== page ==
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Compatibility: What helps new development “fit” the neighborhood? [INVITATION]

Marmalade Library at night.

The Marmalade and West Capitol Hill neighborhoods provide a real-world example of what is often called “compatible infill development.” Compatible infill is defined as the relationship between the height, spacing and location of new development and the surrounding neighborhood.

Salt Lake City Planning uses several different methods to guide how a new development “fits.” For example, our historic districts have a set of guidelines for new development that provide architects and homeowners with direction on building scale, materials, and siting of a building or addition. Outside of historic districts, different zoning tools and processes are used to balance neighborhood compatibility with broader city goals that sometimes require bigger developments to “step” taller buildings down to shorter, existing buildings. Compatibility involves the relationship between the design of new development and the surrounding neighborhood.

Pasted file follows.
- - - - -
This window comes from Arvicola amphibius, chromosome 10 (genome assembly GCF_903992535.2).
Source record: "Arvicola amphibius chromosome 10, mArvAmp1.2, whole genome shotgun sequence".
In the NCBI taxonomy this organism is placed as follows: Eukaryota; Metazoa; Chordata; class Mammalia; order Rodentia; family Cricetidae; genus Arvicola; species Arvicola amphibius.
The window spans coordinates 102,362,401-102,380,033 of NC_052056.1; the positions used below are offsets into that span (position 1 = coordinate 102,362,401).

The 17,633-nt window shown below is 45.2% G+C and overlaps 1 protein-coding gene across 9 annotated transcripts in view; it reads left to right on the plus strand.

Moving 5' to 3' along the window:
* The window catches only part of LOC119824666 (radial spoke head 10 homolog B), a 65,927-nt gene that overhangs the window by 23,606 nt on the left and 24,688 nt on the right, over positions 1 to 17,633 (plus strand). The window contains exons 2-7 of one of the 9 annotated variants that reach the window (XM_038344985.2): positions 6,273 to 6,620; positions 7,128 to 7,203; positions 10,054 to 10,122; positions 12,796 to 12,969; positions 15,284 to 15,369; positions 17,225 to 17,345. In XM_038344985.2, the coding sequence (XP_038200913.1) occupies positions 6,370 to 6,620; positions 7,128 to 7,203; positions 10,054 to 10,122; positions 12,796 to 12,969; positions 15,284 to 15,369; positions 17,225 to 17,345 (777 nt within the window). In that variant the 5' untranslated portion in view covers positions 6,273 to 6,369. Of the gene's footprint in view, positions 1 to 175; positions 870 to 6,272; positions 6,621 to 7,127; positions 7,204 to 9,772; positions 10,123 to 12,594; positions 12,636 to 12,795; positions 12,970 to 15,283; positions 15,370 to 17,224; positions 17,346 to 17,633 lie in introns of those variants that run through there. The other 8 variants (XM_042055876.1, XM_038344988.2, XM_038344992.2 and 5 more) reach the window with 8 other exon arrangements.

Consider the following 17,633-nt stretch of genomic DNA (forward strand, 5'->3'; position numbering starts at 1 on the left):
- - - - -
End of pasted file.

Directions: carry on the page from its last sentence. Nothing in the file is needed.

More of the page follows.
Join us on Monday, July 30th at 7 pm on a walking tour of the Marmalade neighborhood and explore how historic districts and zoning tools work. What design elements help new developments fit into established neighborhoods? This is part two of a four-part Summer Planning Series where our Planning Division staff will share how our work is contributing to Salt Lake City’s success. An RSVP is requested for each event.

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